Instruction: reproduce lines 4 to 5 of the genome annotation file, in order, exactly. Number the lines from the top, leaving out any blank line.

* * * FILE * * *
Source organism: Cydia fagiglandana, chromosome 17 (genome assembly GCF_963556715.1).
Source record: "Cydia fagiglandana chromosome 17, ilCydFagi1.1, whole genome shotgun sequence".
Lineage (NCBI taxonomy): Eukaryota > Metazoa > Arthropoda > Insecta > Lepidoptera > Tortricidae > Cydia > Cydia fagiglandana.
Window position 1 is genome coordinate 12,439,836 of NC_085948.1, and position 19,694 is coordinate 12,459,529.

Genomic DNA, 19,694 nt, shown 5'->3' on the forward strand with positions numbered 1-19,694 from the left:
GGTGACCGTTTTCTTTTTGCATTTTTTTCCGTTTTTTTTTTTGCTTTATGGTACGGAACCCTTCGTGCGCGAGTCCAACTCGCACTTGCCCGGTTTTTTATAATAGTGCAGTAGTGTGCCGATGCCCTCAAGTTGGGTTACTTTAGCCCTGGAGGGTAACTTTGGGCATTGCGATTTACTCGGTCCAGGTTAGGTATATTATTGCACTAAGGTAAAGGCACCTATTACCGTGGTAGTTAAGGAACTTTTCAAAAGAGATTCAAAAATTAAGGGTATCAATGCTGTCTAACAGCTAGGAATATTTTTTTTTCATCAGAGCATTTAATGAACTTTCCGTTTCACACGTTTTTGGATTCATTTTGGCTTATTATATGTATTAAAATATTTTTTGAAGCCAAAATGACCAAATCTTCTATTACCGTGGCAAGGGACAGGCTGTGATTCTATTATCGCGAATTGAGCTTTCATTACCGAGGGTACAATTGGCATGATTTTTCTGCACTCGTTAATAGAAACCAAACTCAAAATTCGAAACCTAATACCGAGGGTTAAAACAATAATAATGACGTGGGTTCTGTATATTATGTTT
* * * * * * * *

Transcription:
Window position 1 is genome coordinate 12,439,836 of NC_085948.1, and position 19,694 is coordinate 12,459,529.

Genomic DNA, 19,694 nt, shown 5'->3' on the forward strand with positions numbered 1-19,694 from the left: